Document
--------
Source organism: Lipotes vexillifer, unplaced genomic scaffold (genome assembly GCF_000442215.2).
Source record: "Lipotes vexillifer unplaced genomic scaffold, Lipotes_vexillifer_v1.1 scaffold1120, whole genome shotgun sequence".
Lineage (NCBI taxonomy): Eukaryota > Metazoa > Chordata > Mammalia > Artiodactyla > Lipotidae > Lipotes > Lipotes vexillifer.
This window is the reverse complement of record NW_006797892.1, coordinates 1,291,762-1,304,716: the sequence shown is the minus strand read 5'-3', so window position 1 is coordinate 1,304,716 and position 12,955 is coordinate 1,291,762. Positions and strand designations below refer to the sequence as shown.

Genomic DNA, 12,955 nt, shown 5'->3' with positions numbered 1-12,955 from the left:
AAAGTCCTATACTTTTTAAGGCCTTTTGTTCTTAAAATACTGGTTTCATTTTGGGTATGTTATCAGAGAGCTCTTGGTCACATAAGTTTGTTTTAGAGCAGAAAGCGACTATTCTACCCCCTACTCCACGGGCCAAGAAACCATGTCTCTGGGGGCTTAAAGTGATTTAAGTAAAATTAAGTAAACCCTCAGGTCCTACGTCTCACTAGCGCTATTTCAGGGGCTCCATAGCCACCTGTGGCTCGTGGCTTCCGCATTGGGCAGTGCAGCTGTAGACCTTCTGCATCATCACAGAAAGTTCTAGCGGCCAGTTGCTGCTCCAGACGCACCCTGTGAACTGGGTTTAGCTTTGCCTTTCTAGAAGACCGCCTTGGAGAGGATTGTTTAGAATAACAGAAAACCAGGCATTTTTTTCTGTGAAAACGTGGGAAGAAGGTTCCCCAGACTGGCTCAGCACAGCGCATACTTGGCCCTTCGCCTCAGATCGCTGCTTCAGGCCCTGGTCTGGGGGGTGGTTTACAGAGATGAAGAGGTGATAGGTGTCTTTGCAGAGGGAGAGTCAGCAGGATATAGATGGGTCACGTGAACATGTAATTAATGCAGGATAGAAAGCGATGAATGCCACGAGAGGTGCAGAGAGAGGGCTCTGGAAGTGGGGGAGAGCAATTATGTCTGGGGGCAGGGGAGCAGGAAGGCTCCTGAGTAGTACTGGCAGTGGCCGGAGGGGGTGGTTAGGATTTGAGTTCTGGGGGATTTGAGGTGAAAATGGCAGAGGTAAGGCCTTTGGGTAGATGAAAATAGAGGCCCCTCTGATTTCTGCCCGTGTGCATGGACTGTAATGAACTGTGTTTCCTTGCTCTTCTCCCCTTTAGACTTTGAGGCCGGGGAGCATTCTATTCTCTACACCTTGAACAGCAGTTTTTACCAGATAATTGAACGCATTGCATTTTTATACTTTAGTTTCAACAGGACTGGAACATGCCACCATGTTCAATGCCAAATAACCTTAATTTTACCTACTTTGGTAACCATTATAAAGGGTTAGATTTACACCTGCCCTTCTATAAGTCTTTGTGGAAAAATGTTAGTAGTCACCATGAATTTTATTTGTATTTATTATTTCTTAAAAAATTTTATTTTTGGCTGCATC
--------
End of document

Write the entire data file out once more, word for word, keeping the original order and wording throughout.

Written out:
Source organism: Lipotes vexillifer, unplaced genomic scaffold (genome assembly GCF_000442215.2).
Source record: "Lipotes vexillifer unplaced genomic scaffold, Lipotes_vexillifer_v1.1 scaffold1120, whole genome shotgun sequence".
Lineage (NCBI taxonomy): Eukaryota > Metazoa > Chordata > Mammalia > Artiodactyla > Lipotidae > Lipotes > Lipotes vexillifer.
This window is the reverse complement of record NW_006797892.1, coordinates 1,291,762-1,304,716: the sequence shown is the minus strand read 5'-3', so window position 1 is coordinate 1,304,716 and position 12,955 is coordinate 1,291,762. Positions and strand designations below refer to the sequence as shown.

Genomic DNA, 12,955 nt, shown 5'->3' with positions numbered 1-12,955 from the left:
AAAGTCCTATACTTTTTAAGGCCTTTTGTTCTTAAAATACTGGTTTCATTTTGGGTATGTTATCAGAGAGCTCTTGGTCACATAAGTTTGTTTTAGAGCAGAAAGCGACTATTCTACCCCCTACTCCACGGGCCAAGAAACCATGTCTCTGGGGGCTTAAAGTGATTTAAGTAAAATTAAGTAAACCCTCAGGTCCTACGTCTCACTAGCGCTATTTCAGGGGCTCCATAGCCACCTGTGGCTCGTGGCTTCCGCATTGGGCAGTGCAGCTGTAGACCTTCTGCATCATCACAGAAAGTTCTAGCGGCCAGTTGCTGCTCCAGACGCACCCTGTGAACTGGGTTTAGCTTTGCCTTTCTAGAAGACCGCCTTGGAGAGGATTGTTTAGAATAACAGAAAACCAGGCATTTTTTTCTGTGAAAACGTGGGAAGAAGGTTCCCCAGACTGGCTCAGCACAGCGCATACTTGGCCCTTCGCCTCAGATCGCTGCTTCAGGCCCTGGTCTGGGGGGTGGTTTACAGAGATGAAGAGGTGATAGGTGTCTTTGCAGAGGGAGAGTCAGCAGGATATAGATGGGTCACGTGAACATGTAATTAATGCAGGATAGAAAGCGATGAATGCCACGAGAGGTGCAGAGAGAGGGCTCTGGAAGTGGGGGAGAGCAATTATGTCTGGGGGCAGGGGAGCAGGAAGGCTCCTGAGTAGTACTGGCAGTGGCCGGAGGGGGTGGTTAGGATTTGAGTTCTGGGGGATTTGAGGTGAAAATGGCAGAGGTAAGGCCTTTGGGTAGATGAAAATAGAGGCCCCTCTGATTTCTGCCCGTGTGCATGGACTGTAATGAACTGTGTTTCCTTGCTCTTCTCCCCTTTAGACTTTGAGGCCGGGGAGCATTCTATTCTCTACACCTTGAACAGCAGTTTTTACCAGATAATTGAACGCATTGCATTTTTATACTTTAGTTTCAACAGGACTGGAACATGCCACCATGTTCAATGCCAAATAACCTTAATTTTACCTACTTTGGTAACCATTATAAAGGGTTAGATTTACACCTGCCCTTCTATAAGTCTTTGTGGAAAAATGTTAGTAGTCACCATGAATTTTATTTGTATTTATTATTTCTTAAAAAATTTTATTTTTGGCTGCATC